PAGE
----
The corruption trial against former French President Nicolas Sarkozy will resume on Monday (30) after the Paris criminal court on Thursday rejected a request by one of his co-accused to postpone on grounds of health.
The court rejected the request made by one of the defendants to Sarkozy, retired judge Gilbert Azibert, 73, who asked for a postponement of the trial in order not to expose himself to covid-19.
Based on a medical examination he requested, the court concluded that Azibert was in a position to appear and ordered him to appear in person on Monday at 1:30 pm (9:30 am Brasília), before suspending the hearing until that date.
This three-week trial is unprecedented since Nicolas Sarkozy is the first former president of France to sit in the accused’s chair.
Before him, only a former French president, Jacques Chirac, his predecessor and political mentor, was tried and convicted of embezzlement of public funds when he was mayor of Paris but, due to health problems, never appeared in court.
This process, known in France as the “staples” case, has its origin in another case that threatens Sarkozy, that of the suspicions that he received funding from the Libyan government of Muammar Gaddafi during the 2007 presidential campaign that led him to the Elisha.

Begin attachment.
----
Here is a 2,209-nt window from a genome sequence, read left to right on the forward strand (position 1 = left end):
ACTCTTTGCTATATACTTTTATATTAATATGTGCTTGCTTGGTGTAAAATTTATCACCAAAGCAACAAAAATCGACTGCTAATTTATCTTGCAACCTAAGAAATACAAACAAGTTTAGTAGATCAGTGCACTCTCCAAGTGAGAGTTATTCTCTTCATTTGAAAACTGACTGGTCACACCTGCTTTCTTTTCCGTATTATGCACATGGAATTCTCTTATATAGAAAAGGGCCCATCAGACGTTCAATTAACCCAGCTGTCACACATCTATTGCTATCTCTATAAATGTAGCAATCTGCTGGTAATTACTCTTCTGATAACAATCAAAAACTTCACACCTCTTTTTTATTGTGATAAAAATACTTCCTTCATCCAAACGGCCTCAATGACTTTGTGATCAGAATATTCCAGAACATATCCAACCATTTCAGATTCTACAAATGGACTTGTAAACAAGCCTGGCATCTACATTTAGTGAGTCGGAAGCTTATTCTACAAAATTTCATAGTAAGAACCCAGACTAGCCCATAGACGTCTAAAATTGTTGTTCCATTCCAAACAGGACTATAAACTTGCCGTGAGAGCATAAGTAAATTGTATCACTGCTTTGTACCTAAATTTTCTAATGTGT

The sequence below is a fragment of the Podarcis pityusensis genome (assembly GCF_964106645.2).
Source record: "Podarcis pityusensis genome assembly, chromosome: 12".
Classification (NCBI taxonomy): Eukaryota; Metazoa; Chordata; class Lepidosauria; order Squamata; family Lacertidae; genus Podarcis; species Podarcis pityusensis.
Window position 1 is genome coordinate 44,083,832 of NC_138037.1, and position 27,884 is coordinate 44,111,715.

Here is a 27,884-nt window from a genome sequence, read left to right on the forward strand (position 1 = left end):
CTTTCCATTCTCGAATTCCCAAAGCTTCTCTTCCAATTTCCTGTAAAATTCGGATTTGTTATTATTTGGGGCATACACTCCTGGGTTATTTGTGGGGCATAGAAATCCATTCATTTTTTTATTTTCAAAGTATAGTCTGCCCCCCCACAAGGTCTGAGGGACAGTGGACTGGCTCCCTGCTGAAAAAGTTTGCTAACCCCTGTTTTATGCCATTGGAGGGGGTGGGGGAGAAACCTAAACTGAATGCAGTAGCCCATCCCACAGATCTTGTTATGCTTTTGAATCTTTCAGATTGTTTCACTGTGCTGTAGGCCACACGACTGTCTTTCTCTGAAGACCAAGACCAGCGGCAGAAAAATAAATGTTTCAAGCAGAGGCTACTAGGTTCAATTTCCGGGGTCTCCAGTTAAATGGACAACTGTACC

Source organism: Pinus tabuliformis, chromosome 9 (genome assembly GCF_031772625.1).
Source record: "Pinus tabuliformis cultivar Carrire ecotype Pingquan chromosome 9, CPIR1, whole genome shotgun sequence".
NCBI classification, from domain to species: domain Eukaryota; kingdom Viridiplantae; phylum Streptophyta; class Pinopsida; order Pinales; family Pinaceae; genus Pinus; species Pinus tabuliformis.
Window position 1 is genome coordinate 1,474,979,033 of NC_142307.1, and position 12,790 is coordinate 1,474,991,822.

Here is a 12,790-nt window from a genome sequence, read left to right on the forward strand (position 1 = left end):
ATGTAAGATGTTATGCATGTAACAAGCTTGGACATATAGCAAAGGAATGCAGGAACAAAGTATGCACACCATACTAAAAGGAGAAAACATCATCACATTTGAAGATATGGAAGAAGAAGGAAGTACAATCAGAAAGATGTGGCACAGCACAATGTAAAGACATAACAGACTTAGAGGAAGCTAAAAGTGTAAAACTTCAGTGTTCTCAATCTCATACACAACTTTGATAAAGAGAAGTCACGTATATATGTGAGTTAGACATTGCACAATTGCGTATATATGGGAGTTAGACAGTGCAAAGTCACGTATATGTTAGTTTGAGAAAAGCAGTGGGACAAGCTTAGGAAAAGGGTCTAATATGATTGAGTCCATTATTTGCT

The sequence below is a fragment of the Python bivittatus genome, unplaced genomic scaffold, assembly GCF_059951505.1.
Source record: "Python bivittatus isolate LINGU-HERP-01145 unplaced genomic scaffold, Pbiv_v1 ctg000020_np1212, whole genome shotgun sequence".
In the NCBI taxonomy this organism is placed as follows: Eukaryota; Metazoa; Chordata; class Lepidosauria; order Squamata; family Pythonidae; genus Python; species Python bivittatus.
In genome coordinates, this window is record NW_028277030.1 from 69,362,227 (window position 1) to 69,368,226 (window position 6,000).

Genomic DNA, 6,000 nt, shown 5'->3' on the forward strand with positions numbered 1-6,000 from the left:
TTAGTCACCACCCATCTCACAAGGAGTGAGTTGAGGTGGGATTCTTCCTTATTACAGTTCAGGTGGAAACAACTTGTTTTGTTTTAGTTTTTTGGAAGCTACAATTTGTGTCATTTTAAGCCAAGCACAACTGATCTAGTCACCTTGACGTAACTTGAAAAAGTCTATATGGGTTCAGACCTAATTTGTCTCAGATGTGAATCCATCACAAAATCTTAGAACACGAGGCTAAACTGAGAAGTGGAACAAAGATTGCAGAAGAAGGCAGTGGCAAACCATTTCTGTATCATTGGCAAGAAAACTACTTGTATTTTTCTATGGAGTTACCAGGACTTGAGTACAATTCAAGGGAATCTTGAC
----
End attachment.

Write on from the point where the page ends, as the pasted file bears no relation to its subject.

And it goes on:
The judges decided to tap the ex-president’s phone and that’s how they found out he had a secret line on which he used the pseudonym “Paul Bismuth”.
According to the investigators, some conversations he had in this line revealed the existence of a corruption pact. Through his lawyer Thierry Herzog, Sarkozy would have tried to obtain secret information from another judge through Judge Azibert.
Azibert would also have tried to influence his colleagues in favor of Sarkozy. In return, Sarkozy would have promised the magistrate to help him secure a highly coveted position on the Monaco Council of State.
Sarkozy, president from 2007 to 2012, denies the charges and has promised that he will be “combative” in this trial.
If found guilty, Sarkozy, who left politics after his defeat in the Eliseu dispute in 2016, could be sentenced to a sentence of up to 10 years in prison and a maximum fine of one million euros ($ 1.2 million) .